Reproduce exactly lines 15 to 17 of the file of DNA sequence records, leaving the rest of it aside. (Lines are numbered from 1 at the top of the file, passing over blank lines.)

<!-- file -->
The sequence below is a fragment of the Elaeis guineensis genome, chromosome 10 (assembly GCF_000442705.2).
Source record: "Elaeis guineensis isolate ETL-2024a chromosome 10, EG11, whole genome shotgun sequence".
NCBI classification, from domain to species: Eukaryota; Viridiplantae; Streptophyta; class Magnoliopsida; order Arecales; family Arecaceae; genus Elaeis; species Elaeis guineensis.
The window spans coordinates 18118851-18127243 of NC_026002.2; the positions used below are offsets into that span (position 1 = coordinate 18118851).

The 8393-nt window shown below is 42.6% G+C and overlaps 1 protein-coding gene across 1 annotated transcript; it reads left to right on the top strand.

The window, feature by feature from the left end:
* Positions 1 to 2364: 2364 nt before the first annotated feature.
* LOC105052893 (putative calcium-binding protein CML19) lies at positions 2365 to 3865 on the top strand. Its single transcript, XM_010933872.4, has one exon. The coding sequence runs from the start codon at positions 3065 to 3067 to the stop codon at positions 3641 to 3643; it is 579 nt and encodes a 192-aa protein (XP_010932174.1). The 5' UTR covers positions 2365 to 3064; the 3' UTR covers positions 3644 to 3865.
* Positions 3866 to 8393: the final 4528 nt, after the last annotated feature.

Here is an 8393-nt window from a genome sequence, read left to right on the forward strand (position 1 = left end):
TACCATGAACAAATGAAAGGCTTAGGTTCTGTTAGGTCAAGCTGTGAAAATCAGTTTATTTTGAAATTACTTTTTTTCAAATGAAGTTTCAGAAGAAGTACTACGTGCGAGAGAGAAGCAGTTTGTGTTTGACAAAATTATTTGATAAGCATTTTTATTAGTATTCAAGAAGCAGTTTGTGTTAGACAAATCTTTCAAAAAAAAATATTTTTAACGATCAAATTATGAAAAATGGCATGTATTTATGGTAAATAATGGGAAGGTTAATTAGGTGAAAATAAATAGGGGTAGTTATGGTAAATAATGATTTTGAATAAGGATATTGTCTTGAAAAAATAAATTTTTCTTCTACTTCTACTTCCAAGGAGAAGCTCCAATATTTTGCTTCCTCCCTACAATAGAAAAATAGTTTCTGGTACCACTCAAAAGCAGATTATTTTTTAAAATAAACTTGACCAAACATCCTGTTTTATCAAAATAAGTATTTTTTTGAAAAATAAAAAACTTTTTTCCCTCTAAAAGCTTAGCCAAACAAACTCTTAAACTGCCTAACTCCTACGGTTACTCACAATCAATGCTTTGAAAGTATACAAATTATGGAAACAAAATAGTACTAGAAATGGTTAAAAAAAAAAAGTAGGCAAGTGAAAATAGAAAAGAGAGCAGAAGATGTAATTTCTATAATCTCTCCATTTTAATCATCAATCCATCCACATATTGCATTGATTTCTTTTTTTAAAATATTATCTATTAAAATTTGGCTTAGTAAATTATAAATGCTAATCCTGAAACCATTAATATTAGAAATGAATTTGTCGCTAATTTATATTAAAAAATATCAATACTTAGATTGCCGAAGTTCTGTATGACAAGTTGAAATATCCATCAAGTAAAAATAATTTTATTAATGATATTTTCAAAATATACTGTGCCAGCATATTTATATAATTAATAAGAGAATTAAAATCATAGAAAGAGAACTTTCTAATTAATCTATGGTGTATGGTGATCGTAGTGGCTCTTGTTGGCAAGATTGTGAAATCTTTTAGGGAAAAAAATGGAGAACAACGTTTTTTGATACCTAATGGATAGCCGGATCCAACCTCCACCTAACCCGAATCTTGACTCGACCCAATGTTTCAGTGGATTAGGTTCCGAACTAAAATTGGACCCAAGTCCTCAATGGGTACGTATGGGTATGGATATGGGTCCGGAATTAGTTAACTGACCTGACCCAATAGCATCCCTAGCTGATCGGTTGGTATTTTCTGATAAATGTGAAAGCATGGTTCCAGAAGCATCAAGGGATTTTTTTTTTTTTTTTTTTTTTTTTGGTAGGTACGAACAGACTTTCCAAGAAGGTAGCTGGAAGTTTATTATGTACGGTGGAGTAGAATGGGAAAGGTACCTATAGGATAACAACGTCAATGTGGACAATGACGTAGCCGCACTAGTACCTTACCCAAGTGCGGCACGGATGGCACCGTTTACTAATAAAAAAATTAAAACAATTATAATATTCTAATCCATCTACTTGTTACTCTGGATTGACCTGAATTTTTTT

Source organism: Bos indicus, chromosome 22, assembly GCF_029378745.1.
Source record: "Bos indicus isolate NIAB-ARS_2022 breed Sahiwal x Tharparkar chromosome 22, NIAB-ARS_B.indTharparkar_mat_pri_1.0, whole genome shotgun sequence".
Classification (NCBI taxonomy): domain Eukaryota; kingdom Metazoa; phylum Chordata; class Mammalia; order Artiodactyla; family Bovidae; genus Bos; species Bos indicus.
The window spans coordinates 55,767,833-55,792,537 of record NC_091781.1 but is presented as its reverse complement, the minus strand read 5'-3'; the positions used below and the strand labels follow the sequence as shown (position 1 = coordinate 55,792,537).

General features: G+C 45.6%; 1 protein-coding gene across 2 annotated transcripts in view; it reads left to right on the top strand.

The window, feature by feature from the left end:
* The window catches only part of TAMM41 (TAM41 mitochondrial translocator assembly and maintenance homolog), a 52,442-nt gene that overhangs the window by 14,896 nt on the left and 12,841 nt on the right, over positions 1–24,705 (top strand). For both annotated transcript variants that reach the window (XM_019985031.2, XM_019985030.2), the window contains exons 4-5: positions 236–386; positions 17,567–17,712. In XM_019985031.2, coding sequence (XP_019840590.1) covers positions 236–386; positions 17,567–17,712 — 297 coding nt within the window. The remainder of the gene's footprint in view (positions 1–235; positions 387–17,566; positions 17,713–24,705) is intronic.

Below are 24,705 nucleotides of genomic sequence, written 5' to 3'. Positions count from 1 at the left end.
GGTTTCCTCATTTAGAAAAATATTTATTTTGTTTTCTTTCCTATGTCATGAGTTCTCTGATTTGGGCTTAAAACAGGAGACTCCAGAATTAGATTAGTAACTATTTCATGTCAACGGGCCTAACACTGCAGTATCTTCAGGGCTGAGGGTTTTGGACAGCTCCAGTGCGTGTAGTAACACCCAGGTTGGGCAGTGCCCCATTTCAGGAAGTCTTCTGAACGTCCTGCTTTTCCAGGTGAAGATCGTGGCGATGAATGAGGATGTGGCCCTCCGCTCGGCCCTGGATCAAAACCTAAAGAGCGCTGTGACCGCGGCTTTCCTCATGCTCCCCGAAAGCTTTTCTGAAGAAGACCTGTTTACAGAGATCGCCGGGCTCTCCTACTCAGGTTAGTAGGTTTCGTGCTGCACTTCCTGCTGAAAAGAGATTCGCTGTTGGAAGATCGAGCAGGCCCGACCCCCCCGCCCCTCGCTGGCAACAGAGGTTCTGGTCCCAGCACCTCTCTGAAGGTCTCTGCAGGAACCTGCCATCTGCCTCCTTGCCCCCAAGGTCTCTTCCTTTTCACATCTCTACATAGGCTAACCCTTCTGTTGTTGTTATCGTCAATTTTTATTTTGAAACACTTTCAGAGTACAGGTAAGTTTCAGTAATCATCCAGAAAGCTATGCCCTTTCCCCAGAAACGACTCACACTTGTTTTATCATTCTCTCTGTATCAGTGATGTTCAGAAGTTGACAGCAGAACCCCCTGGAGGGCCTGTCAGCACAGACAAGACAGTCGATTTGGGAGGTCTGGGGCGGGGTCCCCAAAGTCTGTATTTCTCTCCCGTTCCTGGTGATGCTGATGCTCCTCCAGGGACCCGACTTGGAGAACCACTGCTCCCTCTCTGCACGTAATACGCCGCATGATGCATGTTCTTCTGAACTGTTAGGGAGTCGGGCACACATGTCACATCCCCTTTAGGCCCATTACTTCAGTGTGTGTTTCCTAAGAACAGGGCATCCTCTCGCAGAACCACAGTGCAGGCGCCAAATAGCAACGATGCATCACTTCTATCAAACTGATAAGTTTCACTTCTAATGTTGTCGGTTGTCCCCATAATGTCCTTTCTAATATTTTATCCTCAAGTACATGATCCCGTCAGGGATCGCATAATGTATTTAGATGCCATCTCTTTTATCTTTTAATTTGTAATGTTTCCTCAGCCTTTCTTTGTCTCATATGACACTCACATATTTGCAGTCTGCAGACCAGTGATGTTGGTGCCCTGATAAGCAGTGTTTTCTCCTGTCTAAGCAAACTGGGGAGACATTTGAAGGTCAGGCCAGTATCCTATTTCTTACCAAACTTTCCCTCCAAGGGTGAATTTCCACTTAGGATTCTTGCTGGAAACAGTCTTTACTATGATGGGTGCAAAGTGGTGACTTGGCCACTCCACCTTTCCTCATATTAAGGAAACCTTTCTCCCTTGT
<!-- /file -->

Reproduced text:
The window spans coordinates 55,767,833-55,792,537 of record NC_091781.1 but is presented as its reverse complement, the minus strand read 5'-3'; the positions used below and the strand labels follow the sequence as shown (position 1 = coordinate 55,792,537).

General features: G+C 45.6%; 1 protein-coding gene across 2 annotated transcripts in view; it reads left to right on the top strand.

The window, feature by feature from the left end: